Dr Robert Sturm (Austria) Exploitation of gold deposits in the Hohe Tauern, in the Central Alps of Austria, has a long history: occurrences of this noble metal were explored for the first time about 2,000 years ago. Since the fourteenth century, the search for gold has been conducted on an industrial level, resulting in the production of 130km of tunnels and shafts, with the main centres of medieval gold production being the Gastein Valley, Rauris, Heiligenblut, Fusch and, later on, Schellgaden. In the second half of the fifteenth century, all of the gold found in the Central Alps was sold to Venice, but from the year 1501, the noble metal was exclusively used for indigenous minting and, therefore, all gold mines came under the archbishop’s control. Fig. 1. Map showing the position of the Hohe Tauern National Park (green) in Austria and the main locations of historical and current gold exploration. The economic zenith of gold exploitation in the Central Alps was reached in the middle of the sixteenth century. At this time, three families – the Weitmosers, Zolts and Strassers – dominated the mining industry in the Gastein Valley and in Rauris. In 1557, 830kg of gold (corresponding to about 27,000 ounces) and 2,723kg of silver were hauled from the mines. However, 50 years later, gold mining ceased completely. The main reason for this economic collapse was the total exhaustion of all lodes of ore that had been exploited in the Hohe Tauern until that time. Furthermore, only ‘visible’ … Read More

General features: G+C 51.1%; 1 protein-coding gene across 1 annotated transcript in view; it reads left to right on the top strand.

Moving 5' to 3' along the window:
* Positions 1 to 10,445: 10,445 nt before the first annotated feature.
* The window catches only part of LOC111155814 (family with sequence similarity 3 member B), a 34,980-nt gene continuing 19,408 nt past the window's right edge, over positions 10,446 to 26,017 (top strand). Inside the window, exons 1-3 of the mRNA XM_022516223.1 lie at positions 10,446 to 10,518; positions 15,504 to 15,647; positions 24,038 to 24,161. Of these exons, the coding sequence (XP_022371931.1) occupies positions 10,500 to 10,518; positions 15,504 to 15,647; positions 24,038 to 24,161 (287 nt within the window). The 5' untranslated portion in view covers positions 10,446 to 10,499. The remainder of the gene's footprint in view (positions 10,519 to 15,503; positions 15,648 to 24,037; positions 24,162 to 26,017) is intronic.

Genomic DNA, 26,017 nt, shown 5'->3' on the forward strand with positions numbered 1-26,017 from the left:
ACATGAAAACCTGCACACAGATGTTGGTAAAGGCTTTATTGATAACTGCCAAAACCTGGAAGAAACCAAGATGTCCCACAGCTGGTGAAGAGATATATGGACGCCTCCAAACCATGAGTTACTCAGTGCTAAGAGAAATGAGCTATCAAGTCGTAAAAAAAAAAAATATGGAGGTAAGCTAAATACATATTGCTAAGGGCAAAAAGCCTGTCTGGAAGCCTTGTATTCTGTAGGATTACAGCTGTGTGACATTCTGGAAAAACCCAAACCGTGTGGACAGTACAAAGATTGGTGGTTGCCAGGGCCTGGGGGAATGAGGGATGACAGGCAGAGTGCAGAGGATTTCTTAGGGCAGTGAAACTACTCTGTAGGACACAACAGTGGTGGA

Anthony Rybek (UK) Having lived on the Isle of Skye since 2007, I consider myself to be very fortunate to have every day opportunities to fulfil my hunger for the wilderness, natural world and two of my greatest passions, fossil hunting and geology. So, it was of no surprise to me that, during these times immersed in this dramatic and mostly unspoiled landscape, yet another passion would evolve – oil painting. Fig. 1. Anthony Rybek, working on a painting. Like all my pursuits, I am self-taught and, as I began to learn and practice painting techniques, it soon became clear that I had a degree of aptitude for this art form. I found it similar to my earliest fossil hunting trips where, once I tasted success and the thrill of discovering new and amazing fossils, the desire to learn more and improve my skills grew deeper and deeper. My painting is no different. It wouldn’t take long before the subject matter for my landscape paintings would cross paths with fossil hunts and geology. Skye has an abundance of iconic geological landmarks and I feel privileged to have a basic understanding of the geological processes that help shape these formations. And it is these dramatic scenes that are the main influence of many of my paintings. The Trotternish Ridge In the northern half of Skye, this is the dominant feature of the Trotternish Ridge, which runs like the spine of an ancient creature between the islands capital Portree and the infamous … Read More
The Jurassic Coast Trust is certainly producing some good books these days. I have alraedy reviewed one (The Jurassic Coast: An Aerial Journey through time by Peter Sills) and I think these two might even be better. As is well known, in recognition of its wonderful geology, the coast between Orcombe Rocks in southeast Devon and Old Harry Rocks in south Dorset was granted World Heritage status in December 2001.